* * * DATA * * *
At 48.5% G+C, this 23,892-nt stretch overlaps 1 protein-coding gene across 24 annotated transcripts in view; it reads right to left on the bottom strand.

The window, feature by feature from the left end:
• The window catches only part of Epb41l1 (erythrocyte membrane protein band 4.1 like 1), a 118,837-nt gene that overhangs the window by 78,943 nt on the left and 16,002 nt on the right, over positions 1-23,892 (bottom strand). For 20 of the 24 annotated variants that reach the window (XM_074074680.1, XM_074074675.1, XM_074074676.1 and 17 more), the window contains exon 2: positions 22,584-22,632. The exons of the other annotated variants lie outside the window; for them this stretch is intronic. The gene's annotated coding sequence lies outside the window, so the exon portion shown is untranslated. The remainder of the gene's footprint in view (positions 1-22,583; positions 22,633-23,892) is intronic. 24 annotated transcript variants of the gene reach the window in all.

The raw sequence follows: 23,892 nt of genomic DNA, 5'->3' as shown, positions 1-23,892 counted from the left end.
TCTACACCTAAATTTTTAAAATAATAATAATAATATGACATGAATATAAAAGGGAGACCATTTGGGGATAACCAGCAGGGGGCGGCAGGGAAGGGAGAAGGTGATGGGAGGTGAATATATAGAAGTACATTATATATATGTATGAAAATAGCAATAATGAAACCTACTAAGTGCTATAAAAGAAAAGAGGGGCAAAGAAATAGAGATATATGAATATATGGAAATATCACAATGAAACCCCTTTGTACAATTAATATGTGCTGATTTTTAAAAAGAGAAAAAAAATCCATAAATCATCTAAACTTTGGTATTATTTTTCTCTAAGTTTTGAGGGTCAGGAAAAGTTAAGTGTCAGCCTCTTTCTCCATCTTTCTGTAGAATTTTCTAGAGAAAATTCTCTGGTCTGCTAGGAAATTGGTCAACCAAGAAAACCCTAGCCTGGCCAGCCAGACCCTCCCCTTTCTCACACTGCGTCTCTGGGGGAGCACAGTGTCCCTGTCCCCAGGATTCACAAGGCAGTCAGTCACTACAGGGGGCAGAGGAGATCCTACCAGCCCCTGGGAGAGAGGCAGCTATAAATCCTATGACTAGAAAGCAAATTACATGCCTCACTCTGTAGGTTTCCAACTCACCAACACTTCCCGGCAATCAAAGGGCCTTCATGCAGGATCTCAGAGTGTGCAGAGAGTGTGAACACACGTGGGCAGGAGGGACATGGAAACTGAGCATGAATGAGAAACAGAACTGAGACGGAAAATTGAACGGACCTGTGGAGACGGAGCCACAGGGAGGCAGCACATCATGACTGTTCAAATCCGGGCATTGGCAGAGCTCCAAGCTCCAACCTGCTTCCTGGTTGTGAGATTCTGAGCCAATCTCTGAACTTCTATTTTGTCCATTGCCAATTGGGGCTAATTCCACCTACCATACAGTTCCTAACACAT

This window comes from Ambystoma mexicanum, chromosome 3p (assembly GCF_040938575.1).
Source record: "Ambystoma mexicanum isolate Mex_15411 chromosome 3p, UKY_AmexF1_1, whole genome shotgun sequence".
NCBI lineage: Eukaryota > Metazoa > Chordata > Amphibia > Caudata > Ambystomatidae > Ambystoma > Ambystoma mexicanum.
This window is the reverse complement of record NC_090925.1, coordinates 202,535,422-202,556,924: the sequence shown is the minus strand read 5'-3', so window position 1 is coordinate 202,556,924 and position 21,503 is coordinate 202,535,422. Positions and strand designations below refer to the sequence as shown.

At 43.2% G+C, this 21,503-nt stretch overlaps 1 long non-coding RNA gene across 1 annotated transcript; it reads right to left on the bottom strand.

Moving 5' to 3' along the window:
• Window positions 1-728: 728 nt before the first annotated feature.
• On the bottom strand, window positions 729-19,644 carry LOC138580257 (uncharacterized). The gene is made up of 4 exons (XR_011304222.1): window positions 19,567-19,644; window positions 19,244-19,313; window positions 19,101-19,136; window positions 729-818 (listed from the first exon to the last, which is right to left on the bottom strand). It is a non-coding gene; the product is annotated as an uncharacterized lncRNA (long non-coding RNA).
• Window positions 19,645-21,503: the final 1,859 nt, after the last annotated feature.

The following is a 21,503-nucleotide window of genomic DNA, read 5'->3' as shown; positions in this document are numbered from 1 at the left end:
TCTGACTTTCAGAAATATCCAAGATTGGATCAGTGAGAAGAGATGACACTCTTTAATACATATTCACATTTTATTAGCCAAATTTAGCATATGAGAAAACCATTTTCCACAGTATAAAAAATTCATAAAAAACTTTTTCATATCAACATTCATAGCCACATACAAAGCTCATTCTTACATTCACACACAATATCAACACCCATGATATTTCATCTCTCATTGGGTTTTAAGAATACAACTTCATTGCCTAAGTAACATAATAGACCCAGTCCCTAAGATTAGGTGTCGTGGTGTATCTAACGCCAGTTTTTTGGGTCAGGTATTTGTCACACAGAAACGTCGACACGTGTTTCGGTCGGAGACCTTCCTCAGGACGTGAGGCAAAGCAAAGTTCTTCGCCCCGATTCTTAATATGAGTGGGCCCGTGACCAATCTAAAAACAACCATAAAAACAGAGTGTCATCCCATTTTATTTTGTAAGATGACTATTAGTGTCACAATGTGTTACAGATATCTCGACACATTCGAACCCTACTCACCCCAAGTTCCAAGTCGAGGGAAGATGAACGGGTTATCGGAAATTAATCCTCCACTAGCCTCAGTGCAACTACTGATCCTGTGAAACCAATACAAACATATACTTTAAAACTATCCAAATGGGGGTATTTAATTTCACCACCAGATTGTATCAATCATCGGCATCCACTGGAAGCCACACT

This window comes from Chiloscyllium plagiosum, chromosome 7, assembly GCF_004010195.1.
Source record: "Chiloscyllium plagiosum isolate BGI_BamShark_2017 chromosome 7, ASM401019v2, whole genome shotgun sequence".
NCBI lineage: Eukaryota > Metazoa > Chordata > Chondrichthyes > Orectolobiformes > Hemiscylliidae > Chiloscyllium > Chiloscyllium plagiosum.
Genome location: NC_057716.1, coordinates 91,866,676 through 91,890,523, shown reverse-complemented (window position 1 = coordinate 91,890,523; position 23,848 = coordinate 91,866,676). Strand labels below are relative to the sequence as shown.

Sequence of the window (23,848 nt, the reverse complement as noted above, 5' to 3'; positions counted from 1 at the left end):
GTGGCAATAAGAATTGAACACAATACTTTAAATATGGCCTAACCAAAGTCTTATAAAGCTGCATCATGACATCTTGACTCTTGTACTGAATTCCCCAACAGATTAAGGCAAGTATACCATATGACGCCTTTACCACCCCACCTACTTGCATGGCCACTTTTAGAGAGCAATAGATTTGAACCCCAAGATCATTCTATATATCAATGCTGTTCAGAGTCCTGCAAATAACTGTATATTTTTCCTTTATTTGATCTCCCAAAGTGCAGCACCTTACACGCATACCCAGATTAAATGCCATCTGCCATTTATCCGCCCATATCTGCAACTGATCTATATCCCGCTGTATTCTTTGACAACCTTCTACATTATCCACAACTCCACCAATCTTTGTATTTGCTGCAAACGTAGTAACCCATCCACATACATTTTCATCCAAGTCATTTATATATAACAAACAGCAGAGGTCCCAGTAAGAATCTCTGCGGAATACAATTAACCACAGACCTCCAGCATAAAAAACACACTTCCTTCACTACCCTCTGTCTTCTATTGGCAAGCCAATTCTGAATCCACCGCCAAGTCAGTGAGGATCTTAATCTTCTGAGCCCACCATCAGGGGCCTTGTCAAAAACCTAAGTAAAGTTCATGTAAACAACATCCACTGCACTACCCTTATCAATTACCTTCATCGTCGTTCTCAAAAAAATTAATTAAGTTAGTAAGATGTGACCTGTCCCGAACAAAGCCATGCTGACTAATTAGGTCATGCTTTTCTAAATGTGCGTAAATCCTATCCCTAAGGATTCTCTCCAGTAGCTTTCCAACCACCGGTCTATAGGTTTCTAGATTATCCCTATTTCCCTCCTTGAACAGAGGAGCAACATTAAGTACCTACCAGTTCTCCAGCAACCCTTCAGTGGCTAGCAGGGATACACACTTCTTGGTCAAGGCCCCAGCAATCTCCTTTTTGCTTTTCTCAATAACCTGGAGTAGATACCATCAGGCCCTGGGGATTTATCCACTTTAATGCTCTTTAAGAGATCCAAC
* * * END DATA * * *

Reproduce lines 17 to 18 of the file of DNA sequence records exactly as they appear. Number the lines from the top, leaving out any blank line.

This window comes from Chiloscyllium plagiosum, chromosome 7, assembly GCF_004010195.1.
Source record: "Chiloscyllium plagiosum isolate BGI_BamShark_2017 chromosome 7, ASM401019v2, whole genome shotgun sequence".